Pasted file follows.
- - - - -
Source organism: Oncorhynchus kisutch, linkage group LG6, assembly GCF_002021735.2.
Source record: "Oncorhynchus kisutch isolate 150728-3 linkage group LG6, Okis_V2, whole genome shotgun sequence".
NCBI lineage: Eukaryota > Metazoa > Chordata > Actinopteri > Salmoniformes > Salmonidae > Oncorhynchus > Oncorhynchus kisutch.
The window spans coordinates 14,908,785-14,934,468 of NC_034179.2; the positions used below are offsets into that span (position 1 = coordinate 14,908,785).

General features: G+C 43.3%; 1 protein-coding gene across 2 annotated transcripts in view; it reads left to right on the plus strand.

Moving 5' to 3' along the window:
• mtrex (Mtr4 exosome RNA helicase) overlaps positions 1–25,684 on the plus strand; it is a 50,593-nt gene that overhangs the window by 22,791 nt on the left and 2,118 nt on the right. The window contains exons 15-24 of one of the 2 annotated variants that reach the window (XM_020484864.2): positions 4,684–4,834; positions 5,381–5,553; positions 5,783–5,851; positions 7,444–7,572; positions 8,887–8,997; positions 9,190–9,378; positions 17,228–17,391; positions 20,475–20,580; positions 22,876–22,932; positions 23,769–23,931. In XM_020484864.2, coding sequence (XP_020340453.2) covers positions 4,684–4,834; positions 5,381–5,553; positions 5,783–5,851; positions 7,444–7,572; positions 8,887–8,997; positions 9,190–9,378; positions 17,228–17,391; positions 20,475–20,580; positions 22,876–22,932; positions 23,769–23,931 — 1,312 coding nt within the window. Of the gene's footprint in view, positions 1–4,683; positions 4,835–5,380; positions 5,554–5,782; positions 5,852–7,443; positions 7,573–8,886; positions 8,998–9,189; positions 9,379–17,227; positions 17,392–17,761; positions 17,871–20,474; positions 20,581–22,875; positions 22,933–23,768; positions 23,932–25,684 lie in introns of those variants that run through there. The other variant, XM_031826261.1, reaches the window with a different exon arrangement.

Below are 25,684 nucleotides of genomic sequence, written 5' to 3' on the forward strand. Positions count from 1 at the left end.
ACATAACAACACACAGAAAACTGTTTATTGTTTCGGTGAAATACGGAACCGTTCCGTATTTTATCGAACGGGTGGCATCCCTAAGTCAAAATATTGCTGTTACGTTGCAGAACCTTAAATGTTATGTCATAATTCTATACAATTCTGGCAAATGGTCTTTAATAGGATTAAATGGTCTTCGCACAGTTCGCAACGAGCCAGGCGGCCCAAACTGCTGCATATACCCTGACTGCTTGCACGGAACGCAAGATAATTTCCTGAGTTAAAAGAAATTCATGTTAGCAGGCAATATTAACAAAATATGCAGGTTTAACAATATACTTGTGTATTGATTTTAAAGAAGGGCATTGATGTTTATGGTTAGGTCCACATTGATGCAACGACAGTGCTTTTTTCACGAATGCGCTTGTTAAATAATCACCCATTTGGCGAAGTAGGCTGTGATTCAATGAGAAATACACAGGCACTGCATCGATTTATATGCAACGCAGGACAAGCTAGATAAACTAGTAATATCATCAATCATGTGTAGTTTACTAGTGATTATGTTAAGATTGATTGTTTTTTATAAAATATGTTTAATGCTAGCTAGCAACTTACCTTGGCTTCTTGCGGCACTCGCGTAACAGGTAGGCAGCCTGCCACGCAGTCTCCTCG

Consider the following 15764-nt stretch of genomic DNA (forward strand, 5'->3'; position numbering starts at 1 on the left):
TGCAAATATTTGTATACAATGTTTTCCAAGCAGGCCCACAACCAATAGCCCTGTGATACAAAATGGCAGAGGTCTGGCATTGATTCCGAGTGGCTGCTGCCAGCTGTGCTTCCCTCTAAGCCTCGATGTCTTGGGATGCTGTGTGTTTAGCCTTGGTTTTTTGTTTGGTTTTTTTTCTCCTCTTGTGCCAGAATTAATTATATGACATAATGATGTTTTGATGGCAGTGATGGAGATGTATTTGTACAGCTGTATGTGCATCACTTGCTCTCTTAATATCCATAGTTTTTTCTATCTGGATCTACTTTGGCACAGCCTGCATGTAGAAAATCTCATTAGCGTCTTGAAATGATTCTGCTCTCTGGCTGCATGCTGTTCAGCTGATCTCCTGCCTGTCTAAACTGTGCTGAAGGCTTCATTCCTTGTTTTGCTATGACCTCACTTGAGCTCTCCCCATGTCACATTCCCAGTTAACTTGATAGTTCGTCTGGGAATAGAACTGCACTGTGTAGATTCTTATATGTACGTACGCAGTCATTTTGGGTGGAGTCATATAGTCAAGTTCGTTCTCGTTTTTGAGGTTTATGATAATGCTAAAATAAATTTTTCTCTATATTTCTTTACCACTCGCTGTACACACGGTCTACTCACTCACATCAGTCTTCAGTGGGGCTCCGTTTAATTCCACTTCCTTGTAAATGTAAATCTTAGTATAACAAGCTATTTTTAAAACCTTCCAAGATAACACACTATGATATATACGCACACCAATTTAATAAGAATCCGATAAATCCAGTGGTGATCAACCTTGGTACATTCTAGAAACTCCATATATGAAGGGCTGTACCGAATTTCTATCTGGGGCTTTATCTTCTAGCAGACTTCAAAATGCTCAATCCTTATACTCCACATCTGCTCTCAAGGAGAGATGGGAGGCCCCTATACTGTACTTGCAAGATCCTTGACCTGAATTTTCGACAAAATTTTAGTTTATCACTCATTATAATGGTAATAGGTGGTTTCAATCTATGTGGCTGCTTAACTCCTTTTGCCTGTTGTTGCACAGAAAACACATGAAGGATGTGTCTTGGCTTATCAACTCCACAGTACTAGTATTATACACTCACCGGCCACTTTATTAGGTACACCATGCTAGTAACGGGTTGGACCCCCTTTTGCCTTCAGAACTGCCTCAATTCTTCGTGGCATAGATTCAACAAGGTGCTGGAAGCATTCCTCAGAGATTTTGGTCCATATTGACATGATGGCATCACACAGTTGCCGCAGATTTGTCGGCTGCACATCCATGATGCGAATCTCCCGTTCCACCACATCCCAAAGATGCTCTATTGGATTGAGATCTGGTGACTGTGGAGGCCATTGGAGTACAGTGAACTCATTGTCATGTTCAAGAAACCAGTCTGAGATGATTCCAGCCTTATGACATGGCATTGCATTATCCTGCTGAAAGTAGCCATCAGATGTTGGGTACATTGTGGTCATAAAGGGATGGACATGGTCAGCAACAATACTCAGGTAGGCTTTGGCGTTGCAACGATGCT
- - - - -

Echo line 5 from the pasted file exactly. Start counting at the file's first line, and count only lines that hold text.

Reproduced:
General features: G+C 43.3%; 1 protein-coding gene across 2 annotated transcripts in view; it reads left to right on the plus strand.